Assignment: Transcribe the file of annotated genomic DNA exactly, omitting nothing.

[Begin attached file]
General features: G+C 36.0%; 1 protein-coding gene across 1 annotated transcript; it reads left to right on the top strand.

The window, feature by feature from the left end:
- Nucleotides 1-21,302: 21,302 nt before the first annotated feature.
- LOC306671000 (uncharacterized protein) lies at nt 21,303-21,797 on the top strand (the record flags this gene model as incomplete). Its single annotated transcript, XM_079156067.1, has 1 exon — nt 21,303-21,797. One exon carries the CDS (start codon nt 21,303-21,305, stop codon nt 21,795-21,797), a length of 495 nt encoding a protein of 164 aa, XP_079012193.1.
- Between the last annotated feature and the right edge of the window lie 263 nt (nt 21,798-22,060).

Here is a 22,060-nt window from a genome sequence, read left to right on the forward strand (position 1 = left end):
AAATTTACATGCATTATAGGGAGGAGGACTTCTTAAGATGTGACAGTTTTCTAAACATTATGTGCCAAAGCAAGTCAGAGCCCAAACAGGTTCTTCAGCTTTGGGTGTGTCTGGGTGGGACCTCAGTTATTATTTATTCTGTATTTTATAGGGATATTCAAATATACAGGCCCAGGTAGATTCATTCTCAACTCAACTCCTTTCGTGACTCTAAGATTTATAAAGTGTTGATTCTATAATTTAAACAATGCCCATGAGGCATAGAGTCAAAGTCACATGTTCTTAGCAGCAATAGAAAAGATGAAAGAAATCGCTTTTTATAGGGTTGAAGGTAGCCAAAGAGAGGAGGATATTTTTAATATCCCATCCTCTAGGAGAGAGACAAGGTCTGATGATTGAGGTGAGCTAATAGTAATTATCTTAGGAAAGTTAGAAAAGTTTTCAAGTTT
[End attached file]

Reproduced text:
General features: G+C 36.0%; 1 protein-coding gene across 1 annotated transcript; it reads left to right on the top strand.

The window, feature by feature from the left end:
- Nucleotides 1-21,302: 21,302 nt before the first annotated feature.
- LOC306671000 (uncharacterized protein) lies at nt 21,303-21,797 on the top strand (the record flags this gene model as incomplete). Its single annotated transcript, XM_079156067.1, has 1 exon — nt 21,303-21,797. One exon carries the CDS (start codon nt 21,303-21,305, stop codon nt 21,795-21,797), a length of 495 nt encoding a protein of 164 aa, XP_079012193.1.
- Between the last annotated feature and the right edge of the window lie 263 nt (nt 21,798-22,060).

Here is a 22,060-nt window from a genome sequence, read left to right on the forward strand (position 1 = left end):
AAATTTACATGCATTATAGGGAGGAGGACTTCTTAAGATGTGACAGTTTTCTAAACATTATGTGCCAAAGCAAGTCAGAGCCCAAACAGGTTCTTCAGCTTTGGGTGTGTCTGGGTGGGACCTCAGTTATTATTTATTCTGTATTTTATAGGGATATTCAAATATACAGGCCCAGGTAGATTCATTCTCAACTCAACTCCTTTCGTGACTCTAAGATTTATAAAGTGTTGATTCTATAATTTAAACAATGCCCATGAGGCATAGAGTCAAAGTCACATGTTCTTAGCAGCAATAGAAAAGATGAAAGAAATCGCTTTTTATAGGGTTGAAGGTAGCCAAAGAGAGGAGGATATTTTTAATATCCCATCCTCTAGGAGAGAGACAAGGTCTGATGATTGAGGTGAGCTAATAGTAATTATCTTAGGAAAGTTAGAAAAGTTTTCAAGTTT